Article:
Test
Marking sheet for the test  

Thanks for reading,

Xris 

Sunday, 19 May 2019

Thinking smarter with vocabulary and using the GCSEs

Like most people, I am thinking about vocabulary and looking at ways to improve and increase a student's vocabulary. One of the key sources for vocabulary is the GCSE English Language paper. 

I am jealous of other subjects in the way they can microanalyse the chances of things being or not being on their exam papers. We don't really do that in the way other subjects. They look at exam papers in such detail that makes our 'it might not be Exposure or Ozymandias' look pathetic when compared to their detailed analysis of X, Y and Z not being on the paper but A, B and C will definitely be on there.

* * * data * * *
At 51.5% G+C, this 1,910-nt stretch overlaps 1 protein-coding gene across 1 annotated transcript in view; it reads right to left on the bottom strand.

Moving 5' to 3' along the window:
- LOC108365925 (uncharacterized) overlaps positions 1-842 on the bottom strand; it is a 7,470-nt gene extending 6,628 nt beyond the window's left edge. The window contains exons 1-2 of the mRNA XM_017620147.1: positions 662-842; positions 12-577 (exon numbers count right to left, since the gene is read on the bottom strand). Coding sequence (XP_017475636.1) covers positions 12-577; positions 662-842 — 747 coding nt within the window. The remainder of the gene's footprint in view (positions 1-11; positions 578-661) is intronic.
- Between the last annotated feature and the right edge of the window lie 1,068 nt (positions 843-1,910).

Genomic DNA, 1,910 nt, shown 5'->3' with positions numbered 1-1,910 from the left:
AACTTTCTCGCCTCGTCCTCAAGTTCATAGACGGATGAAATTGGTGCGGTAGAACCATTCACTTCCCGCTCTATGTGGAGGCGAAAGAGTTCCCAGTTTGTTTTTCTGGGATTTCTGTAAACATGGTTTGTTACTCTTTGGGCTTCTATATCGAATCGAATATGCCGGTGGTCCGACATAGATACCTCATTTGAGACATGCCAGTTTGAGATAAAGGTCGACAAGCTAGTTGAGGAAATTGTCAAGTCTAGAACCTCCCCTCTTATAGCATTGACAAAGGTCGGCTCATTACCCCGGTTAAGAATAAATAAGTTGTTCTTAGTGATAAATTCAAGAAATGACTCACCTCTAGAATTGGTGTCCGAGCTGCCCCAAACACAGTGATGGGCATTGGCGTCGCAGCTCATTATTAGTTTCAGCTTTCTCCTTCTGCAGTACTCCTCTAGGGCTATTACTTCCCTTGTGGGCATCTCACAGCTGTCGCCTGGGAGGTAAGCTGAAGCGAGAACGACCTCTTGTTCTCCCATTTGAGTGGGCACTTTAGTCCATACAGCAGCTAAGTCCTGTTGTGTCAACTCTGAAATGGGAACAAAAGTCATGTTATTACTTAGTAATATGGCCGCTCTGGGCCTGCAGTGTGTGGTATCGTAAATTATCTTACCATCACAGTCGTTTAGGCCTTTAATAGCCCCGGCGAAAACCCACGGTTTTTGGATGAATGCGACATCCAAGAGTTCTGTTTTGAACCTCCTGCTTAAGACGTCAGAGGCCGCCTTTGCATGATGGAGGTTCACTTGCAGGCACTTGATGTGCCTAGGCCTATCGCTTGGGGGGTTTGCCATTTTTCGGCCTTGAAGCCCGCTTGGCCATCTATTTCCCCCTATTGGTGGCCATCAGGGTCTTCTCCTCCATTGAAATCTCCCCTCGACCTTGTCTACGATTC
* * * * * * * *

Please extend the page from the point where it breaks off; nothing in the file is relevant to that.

Based on the way other subjects interrogate their papers, I thought I'd do the same with the reading texts on the papers. My simple question was: what words would some students struggle with the meaning of? Then, for the duration of an hour or so, I went through each paper and looked ay the words used and catalogued them. The result is a list of words that could cause students difficulty in a future exam. There's no guarantee that students will meet these words in an exam, but there is a good chance they might. 

Anyway, I compiled the list so that when teaching vocabulary next year, we have a starting point. Of course, there are billions of words, but at least this is a start. Interestingly, the non-fiction texts tend to have more difficult words than the fiction texts and, surprisingly, I felt the specimen materials seemed to have been easier with the word choices even when the texts might be harder from an understanding point of view. 

You might disagree with my choices, but it is a start. 

Thanks for reading,